HOFNER MODEL 191 DOUBLENECK


Produced between 1961 and 1970, this was a hollow-bodied instrument with two necks for normal 6-string and bass. The first version of the 191 was finished in tobacco sunburst, and initially had a set-neck joint. Later examples have a bolt-on neck. It had a single pickup for the bass and twin pickups for the normal guitar. Production of this version was from 1961 to c1964. A later (c1964 - 70) and rarer version of the 191 had a fully solid body and Strat-type cutaways. This version referred to as the 191(ii) had two pickups for the bass and three pickups for the normal 6-string guitar.

A simpler version of the 191(i), named the 190, was produced around 1961. Apparently it had a red finish and less body binding than the 191(i). No examples of this rarity have so far turned up.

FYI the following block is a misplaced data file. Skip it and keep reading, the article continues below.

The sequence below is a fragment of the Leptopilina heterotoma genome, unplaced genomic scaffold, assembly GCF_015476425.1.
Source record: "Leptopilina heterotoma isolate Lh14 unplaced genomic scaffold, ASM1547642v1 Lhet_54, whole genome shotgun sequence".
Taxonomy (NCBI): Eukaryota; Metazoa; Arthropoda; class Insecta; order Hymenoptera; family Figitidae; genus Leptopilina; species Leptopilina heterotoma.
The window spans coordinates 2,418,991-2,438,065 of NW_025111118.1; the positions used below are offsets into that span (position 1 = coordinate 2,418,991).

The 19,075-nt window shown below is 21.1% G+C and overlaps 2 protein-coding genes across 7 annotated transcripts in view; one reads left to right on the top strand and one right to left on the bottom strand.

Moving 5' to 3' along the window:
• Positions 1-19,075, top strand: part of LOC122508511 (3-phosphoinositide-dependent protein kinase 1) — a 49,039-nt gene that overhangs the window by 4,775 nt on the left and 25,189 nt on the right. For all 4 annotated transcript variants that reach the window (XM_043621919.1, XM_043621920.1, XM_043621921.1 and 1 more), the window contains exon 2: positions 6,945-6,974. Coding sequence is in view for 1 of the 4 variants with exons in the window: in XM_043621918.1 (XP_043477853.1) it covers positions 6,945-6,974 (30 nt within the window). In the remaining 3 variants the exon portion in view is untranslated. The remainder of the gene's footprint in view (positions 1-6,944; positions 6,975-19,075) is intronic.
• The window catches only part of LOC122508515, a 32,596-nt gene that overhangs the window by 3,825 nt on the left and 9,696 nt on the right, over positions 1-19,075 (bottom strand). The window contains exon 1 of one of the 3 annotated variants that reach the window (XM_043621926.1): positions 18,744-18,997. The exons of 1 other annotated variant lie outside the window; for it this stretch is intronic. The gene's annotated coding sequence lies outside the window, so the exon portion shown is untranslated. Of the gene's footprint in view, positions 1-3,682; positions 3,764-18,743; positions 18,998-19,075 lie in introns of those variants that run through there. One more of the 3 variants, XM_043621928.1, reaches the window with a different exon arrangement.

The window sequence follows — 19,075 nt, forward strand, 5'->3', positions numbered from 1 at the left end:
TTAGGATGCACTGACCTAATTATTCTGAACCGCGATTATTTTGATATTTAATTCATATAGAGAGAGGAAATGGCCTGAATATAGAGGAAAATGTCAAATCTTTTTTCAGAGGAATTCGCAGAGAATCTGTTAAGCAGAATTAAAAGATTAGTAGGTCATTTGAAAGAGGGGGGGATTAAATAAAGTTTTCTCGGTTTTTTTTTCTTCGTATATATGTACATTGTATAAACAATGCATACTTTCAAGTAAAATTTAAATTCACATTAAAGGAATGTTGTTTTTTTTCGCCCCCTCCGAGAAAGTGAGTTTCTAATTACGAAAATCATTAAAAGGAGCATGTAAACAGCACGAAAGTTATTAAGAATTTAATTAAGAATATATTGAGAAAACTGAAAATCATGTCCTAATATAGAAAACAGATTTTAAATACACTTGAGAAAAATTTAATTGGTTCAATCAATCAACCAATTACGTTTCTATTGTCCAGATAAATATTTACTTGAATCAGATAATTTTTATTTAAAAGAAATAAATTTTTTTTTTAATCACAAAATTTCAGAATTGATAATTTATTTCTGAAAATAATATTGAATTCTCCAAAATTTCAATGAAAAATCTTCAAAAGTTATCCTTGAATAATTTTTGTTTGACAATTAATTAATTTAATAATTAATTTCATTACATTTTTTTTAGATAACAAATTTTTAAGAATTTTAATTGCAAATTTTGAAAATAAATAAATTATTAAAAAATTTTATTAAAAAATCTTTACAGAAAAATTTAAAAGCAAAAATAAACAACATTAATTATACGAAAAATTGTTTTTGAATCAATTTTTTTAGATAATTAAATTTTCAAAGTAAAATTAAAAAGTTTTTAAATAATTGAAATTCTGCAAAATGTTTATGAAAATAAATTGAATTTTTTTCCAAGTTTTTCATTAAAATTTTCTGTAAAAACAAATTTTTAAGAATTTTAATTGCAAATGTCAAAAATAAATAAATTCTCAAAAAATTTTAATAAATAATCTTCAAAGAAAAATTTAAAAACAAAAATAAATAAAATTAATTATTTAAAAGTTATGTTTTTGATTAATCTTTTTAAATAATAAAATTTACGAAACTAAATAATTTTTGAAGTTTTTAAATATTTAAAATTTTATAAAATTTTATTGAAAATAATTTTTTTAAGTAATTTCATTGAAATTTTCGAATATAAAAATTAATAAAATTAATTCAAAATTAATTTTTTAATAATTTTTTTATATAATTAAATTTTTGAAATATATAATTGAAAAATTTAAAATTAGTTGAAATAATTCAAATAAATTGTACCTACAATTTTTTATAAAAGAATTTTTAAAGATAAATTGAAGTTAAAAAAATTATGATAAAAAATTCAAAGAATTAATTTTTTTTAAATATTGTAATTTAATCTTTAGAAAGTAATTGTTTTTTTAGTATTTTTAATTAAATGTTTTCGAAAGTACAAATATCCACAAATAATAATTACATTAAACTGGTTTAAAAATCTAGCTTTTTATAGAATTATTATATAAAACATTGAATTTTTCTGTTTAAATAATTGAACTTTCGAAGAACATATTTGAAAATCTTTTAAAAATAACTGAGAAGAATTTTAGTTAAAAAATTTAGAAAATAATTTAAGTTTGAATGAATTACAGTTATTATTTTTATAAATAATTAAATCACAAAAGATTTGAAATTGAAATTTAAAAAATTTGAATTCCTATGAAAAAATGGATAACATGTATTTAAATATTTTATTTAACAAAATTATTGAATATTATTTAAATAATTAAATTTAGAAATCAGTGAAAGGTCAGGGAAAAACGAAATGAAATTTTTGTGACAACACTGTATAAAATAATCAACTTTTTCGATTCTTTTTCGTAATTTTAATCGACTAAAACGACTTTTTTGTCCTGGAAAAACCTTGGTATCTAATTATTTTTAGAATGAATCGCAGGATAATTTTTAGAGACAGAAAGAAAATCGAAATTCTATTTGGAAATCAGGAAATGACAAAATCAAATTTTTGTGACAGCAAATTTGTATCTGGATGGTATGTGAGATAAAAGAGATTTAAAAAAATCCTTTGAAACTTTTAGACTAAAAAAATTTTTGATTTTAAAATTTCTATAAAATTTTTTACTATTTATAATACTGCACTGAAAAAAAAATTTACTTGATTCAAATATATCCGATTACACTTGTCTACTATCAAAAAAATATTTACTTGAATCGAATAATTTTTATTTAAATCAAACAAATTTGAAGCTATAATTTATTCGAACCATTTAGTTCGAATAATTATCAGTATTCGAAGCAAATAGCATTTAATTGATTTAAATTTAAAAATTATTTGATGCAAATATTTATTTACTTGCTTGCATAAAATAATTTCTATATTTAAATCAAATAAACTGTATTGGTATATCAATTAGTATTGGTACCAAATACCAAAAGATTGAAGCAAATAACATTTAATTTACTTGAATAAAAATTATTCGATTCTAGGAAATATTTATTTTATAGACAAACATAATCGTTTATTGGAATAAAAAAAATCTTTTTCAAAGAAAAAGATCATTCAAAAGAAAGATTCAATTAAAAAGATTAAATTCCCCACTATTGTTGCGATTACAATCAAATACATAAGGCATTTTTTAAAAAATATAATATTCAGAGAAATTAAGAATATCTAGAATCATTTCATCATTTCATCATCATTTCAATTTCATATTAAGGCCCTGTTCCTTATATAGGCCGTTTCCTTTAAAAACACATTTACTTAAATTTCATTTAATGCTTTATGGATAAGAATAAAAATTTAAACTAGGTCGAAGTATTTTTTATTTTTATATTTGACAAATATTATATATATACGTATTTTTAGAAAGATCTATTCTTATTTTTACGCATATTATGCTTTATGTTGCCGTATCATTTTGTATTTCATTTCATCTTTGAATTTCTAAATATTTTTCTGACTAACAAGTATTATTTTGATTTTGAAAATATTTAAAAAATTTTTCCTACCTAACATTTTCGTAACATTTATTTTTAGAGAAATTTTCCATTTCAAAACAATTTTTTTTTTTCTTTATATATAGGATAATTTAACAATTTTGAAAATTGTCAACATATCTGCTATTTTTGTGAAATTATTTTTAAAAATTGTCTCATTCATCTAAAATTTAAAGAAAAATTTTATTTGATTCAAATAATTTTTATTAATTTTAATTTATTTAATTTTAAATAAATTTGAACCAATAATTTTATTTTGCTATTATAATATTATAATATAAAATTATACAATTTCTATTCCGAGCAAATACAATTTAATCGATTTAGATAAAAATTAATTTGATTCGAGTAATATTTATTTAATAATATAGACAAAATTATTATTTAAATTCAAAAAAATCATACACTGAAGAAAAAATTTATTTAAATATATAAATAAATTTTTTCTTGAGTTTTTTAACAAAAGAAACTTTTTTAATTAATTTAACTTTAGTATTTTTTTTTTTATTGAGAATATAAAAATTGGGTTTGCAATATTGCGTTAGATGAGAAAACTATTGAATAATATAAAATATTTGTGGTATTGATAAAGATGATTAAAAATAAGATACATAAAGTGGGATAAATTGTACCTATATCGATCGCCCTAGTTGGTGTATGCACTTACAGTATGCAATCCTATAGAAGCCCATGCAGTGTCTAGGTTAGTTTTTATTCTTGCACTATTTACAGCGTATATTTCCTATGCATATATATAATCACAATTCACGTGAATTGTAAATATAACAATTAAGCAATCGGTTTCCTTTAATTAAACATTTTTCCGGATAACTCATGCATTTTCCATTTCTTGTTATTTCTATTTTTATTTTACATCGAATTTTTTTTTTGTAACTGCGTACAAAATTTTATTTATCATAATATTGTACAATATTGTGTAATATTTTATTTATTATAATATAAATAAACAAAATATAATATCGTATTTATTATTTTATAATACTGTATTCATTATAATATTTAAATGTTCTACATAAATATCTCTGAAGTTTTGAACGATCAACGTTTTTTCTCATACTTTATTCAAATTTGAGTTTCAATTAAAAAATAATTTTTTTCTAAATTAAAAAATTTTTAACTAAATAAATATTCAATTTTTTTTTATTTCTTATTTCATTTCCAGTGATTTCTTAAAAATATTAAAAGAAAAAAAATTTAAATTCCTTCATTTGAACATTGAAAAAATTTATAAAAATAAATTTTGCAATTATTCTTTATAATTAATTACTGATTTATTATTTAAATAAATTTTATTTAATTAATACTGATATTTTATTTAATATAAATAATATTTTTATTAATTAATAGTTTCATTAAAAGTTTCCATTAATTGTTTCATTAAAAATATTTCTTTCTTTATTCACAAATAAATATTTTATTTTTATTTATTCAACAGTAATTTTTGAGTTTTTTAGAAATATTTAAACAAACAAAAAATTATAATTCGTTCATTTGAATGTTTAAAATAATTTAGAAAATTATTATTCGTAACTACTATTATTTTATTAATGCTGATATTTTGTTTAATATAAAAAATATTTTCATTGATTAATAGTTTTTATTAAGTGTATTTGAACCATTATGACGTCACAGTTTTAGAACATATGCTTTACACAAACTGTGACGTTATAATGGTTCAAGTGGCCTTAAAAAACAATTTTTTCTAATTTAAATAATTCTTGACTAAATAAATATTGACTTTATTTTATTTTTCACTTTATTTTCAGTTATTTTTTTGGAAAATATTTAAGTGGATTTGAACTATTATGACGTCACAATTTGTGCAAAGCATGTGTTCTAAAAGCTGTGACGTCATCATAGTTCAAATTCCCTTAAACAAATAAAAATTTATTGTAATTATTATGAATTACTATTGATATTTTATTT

HOFNER FLEDERMAUSGITARRE (THE "BAT" GUITAR)

Whilst not being a "solid" guitar, but actually a hollow one, this unusual guitar qualifies for being in this section due to its totally non-acoustic nature.

A very small number (maybe only around five or six) of Bat Guitars were produced by Hofner both for experimental purposes and also for the 1960 Music Fairs in order to show off their abilities with guitar electronics. The main feature, other than the body shape (!), is the built-in 4 watt solid-state amplifier and loudspeaker. 

 

 

HOFNER "VENTURE" SOLID GUITAR RANGE